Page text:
Idaho Gov Signs 'Unwise,' 'Unconstitutional' Abortion Ban That 'Weakens Our Liberties' For ... Freedom?
Idaho Gov. Brad Little. US Air National Guard photo by Master Sgt. Becky Vanshur.

Idaho Gov. Brad Little signed into law the state's version of Texas's six-week "bounty" ban on abortions Wednesday, although he did so with a signing statement that sure sounded like some excellent reasons to veto the thing.

Like the Texas law, the Idaho one attempts to avoid being overruled in court by leaving enforcement up to citizen lawsuits instead of the state, so there's no state officials to sue. But where the Texas law allows anyone to sue anyone involved in an abortion, from doctors and nurses to Uber drivers who take someone to a clinic, the Idaho law only allows lawsuits against doctors who perform the procedure, and the suits can only be brought by a family member of one of the fetus's "parents." Judgments in such lawsuits would pay minimum damages of $20,000 from the doctor.

That's where the law made Little a little hesitant, though not hesitant enough to actually veto it. Unlike the Texas law, the bill allows an exception for victims of rape or incest, as long as they file a police report. The bill also prohibits a rapist from suing a doctor who performs an abortion for the rapist's victim, but leaves open the possibility that the rapist's siblings, parents, or an aunt or uncle could sue, essentially allowing them to profit off the rape.

The bill amends last year's "fetal heartbeat bill," which also banned abortion at six weeks, but would only go into effect once the Supreme Court overruled Roe v. Wade. Instead, the new law will go into effect 30 days after it's signed, so it'll be active before the Court's upcoming decision on Mississippi's abortion bill. The Idaho Attorney General's office has already issued an opinion saying that, since the bill effectively bans all abortions, it's unconstitutional.

In a letter transmitting the signed bill to Lt. Gov. Janice McGeachin, Little said he loves the idea of punishing doctors for providing healthcare to women, but wants the state legislature to fix the bill up some so it will pass legal muster:

While I support the pro-life policy in this legislation, I fear the novel civil enforcement mechanism will in short order be proven both unconstitutional and unwise.

Deputizing private citizens to levy hefty monetary fines on the exercise of a disfavored but judicially recognized constitutional right for the purpose of evading court review undermines our constitutional form of government and weakens our collective liberties.

Little fretted that the enforcement mechanism set a bad precedent, because what's to stop those goldurn liberals in "California, New York, and other states hostile to the First and Second Amendments" from closing the churches and taking all the guns, huh?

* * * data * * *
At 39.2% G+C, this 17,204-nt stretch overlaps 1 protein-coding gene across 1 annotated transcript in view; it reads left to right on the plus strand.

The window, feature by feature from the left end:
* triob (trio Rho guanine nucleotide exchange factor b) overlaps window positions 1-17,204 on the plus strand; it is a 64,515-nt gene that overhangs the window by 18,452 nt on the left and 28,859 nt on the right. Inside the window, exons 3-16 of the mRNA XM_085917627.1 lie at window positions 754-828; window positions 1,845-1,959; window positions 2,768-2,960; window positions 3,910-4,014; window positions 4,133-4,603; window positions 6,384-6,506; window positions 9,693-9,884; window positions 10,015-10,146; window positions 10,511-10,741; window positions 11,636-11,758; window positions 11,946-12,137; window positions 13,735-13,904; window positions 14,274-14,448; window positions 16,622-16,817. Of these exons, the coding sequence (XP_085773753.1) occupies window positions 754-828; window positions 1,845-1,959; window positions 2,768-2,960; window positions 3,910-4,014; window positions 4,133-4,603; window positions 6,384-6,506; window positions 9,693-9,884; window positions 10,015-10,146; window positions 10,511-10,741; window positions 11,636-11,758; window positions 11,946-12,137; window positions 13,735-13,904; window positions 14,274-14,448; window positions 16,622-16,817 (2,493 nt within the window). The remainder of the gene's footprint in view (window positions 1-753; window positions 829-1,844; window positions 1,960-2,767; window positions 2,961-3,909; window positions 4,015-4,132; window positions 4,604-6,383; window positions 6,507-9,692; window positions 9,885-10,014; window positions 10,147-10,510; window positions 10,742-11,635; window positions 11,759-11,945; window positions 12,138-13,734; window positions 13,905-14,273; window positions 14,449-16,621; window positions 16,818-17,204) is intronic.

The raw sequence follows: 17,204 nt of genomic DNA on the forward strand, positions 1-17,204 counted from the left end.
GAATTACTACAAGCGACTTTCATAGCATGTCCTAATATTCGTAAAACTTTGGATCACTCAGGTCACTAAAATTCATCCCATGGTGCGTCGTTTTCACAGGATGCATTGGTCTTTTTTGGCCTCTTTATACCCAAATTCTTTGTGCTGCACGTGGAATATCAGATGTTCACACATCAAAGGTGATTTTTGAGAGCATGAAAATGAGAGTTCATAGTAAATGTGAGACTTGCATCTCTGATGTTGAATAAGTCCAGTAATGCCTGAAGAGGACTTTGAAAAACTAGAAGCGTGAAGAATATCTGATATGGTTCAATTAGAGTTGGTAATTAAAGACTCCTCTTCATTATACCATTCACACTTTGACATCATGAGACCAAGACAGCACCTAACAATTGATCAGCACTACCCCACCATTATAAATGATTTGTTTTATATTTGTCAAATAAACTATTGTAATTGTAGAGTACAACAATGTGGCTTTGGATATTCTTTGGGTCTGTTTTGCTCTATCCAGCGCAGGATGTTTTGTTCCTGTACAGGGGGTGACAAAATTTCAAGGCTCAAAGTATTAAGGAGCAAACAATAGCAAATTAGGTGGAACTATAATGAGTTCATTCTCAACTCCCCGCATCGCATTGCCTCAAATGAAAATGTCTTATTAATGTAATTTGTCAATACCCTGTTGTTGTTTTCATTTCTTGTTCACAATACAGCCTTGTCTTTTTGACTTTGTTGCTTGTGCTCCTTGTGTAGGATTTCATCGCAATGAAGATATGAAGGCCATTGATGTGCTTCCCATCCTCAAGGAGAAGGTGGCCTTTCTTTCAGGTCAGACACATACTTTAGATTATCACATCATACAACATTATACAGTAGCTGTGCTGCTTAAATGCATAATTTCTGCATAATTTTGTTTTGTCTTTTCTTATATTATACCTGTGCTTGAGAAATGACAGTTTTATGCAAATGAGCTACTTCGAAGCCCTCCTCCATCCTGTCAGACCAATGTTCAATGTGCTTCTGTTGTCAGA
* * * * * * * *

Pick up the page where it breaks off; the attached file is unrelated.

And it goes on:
While he appreciated the effort to include an exception for rape and incest, Little said the requirement that victims provide a police report in order to get an abortion might be onerous for "those vulnerable women and children who lack the capacity or familial support to report incest and sexual assault." In addition, there's that whole bit where rapists' families could make bank by suing a doctor: "Ultimately, this legislation risks re-traumatizing victims by affording monetary incentivizes [sic] to wrongdoers and family members of rapists."

We just want to state again that this what Little said about a bill that he signed into law.

But he had to sign it, both because of his commitment to protecting the Sanctity of Life for those little "pre-born babies," and because McGeachin is running to unseat him in May's Republican primary, and if he vetoed an abortion bill simply because it "violates" the "Constitution," his poll numbers with the party faithful would go straight into the dumpster like a terrified teenager's unwanted newborn on prom night.

Little's signing of the bill was met with predictable opposition from those crazies who think people with uteruses may have more rights than an embryo. It was immediately condemned by Planned Parenthood and NARAL Pro-Choice America, and Planned Parenthood announced it would keep its Idaho clinics open, and is looking at a legal challenge to the Idaho law.

“This law is unconstitutional, dangerous and an assault on the hundreds of thousands of Idahoans of reproductive age,” said Jennifer M. Allen, the chief executive of Planned Parenthood Alliance Advocates. “There is no excuse or justification for the trauma and harm this law will cause.”

Then again, causing harm and trauma to anyone seeking an abortion is the point, because only a monster would think she has a right to control her own body.

[Idaho Statesman / NYT]

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Doktor Zoom

Doktor Zoom's real name is Marty Kelley, and he lives in the wilds of Boise, Idaho. He is not a medical doctor, but does have a real PhD in Rhetoric. You should definitely donate some money to this little mommyblog where he has finally found acceptance and cat pictures. He is on maternity leave until 2033. Here is his Twitter, also. His quest to avoid prolixity is not going so great.


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